Parents & Schools: Pastors and Principals? You Bet!

How hosting a pastors breakfast can build community connections.

How hosting a pastors breakfast can build community connections.
By Lou D’Ambrosio
Principal, March/April 2018. Volume 97, Number 4.

The familiar and often cited African proverb, “It takes a village to raise a child,” is a practice we are trying to put in place this year at Arthur Middleton Elementary School. Our school comprises 512 students in grades pre-K to 5 and is in a suburban neighborhood approximately 15 miles south of Washington, D.C. Our school staff, especially the hardworking teachers, are putting into place all the needed initiatives to increase student achievement while building relationships with students and parents. The administration is keeping things running and supporting all of our stakeholders, modeling expected actions, and keeping the school culture and morale high. Although everyone is working hard, we are always looking for mentors and volunteers to support our vision and mission.

Through networking and discussions with fellow Charles County administrators at our monthly principal meetings (and discussions with colleagues at the Maryland Association of Elementary School Principal meetings), I’ve noticed a common concern: How can we increase community involvement? My colleague Kristin Shields, a former NAESP National Distinguished Principal of Maryland, suggested holding a pastors breakfast.

Pastors and Principals Share Common Goals

Our school has worked with a few local churches in the past, and it has been the recipient of their generosity. Church members have volunteered in our school, and local churches have donated school supplies and even agreed to the shared use of facilities in the event of a relocation emergency. The idea of a pastors breakfast was intriguing, but I was fearful that mixing of church and state might get me fired or—even worse—on the news, heading toward a Supreme Court case. I knew I needed more information.

As I researched and asked questions, it became abundantly clear that a pastors breakfast is not about spreading religion into a public school. A pastors breakfast is a time to meet with other community leaders to discuss and share our events in order to help our community thrive. My colleague and mentor told me that my job was to determine the needs of my school and to ask for help in those areas at the pastors breakfast. “You will find that people want to help,” she said.

Our First Pastors Breakfast

I invited four local pastors, the president of the local chapter of the NAACP, and the president of the Parent Teacher Organization to our initial pastors breakfast at Arthur Middleton Elementary. Only two of the four pastors and the PTO president attended. The president of the local chapter of the NAACP could not attend due to a death in the family. Despite the sparse attendance, this breakfast spurred important dialogue.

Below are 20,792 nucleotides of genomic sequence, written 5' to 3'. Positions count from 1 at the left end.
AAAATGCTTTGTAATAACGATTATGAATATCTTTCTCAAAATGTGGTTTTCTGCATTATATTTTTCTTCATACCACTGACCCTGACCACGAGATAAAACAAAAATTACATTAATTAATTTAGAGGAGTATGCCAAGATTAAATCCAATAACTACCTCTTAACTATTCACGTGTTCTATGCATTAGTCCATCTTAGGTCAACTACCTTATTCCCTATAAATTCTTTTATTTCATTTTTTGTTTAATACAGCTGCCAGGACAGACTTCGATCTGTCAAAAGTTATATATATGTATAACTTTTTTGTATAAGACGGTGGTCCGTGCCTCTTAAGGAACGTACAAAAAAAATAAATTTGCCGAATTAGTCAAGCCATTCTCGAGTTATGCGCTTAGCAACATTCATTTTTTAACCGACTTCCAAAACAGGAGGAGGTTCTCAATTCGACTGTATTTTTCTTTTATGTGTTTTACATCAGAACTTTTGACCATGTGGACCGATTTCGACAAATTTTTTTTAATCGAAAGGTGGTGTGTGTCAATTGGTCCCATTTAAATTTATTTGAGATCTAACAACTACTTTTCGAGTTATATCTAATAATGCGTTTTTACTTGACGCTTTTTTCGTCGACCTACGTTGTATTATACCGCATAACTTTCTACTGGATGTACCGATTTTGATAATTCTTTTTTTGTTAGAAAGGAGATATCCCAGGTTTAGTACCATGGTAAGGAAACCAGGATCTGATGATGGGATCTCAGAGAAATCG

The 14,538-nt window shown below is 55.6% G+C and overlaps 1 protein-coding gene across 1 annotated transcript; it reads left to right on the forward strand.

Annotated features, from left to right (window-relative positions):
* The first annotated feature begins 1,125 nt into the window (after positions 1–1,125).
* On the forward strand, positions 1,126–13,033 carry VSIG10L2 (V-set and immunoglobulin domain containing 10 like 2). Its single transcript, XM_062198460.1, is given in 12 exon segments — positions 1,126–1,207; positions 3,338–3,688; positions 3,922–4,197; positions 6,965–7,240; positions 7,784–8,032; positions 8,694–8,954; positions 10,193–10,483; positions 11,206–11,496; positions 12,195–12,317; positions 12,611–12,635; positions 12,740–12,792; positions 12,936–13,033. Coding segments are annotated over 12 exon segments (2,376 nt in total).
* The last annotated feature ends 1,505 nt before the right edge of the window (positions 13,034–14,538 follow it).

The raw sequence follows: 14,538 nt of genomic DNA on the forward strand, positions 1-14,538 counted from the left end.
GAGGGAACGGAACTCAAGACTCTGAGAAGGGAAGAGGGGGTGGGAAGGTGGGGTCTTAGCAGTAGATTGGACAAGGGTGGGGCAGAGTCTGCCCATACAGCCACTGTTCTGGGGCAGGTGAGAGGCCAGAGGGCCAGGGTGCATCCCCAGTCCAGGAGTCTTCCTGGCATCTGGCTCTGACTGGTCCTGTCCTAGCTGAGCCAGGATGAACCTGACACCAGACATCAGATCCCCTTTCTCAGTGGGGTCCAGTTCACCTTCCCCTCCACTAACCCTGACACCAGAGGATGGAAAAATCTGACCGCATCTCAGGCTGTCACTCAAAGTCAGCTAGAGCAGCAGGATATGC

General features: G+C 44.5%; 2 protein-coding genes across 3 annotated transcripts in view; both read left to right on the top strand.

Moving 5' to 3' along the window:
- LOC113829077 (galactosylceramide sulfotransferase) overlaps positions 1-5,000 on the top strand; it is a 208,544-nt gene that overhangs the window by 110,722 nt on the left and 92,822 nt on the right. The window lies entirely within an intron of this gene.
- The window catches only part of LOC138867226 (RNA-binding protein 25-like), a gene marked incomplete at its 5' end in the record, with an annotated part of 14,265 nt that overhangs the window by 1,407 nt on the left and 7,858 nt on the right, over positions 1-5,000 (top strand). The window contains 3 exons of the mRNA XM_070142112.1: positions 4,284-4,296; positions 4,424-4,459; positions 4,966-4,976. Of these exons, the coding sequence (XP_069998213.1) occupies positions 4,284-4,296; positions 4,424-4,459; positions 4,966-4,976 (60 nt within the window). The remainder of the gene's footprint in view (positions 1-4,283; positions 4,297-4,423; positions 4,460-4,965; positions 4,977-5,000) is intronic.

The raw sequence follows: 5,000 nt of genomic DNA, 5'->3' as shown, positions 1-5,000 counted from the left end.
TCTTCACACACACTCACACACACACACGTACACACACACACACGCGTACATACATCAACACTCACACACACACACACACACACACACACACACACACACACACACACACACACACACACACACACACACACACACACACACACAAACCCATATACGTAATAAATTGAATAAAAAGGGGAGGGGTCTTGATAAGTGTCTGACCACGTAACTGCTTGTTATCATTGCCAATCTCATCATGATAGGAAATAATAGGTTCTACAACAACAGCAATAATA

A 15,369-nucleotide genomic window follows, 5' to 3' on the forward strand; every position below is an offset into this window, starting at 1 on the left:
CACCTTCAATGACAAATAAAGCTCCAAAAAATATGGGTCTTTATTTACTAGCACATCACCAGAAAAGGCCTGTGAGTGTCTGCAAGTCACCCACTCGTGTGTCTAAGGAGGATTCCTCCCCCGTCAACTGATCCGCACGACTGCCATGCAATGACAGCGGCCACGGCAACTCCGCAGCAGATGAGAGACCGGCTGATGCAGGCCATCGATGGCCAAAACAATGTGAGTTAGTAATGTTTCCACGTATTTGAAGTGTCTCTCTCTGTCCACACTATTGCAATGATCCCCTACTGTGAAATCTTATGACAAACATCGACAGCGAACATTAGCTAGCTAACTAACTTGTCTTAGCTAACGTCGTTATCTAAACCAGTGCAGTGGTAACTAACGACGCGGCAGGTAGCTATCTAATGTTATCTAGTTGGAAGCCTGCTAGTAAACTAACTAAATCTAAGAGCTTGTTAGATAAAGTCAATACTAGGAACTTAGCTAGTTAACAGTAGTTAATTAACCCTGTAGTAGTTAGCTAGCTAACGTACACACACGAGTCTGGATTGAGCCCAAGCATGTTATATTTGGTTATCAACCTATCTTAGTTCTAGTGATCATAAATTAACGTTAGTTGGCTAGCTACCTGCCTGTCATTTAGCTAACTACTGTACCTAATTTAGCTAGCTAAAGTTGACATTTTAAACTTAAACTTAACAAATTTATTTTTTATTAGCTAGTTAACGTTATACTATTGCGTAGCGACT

I told attendees of our need for adults to volunteer as Reading Buddies for our students. One of the pastors in attendance, Pastor Anderson, volunteered on the spot and spread the call to her congregation. Several of her congregation members have since become Arthur Middleton Reading Buddies!

We also discussed how to help families in our community over the holidays. Some families need food and clothing; some have an incarcerated parent and need support. Pastor Laurie from Good Shepherd talked about the Monday morning prayer group she leads with interested staff of another local elementary school. (Participation is, of course, voluntary.)

Planning for the Future

This year, we invited three other local elementary schools, a middle school, the Charles County Commission for Women, and two other church congregations to our pastors breakfast. (All initial attendees were also re-invited.) The plan is for the leaders of our schools, agencies, and congregations to combine our efforts and plan an all-inclusive community event at some date in the future. It is my hope that this shared effort will allow us to support our community on a larger scale.

It truly does take a village to raise a child, and the pastors breakfast has helped us increase the strength of our village.

Lou D’Ambrosio is principal of Arthur Middleton Elementary School in Waldorf, Maryland. He is also president-elect of the Maryland Association of Elementary School Principals (MAESP).

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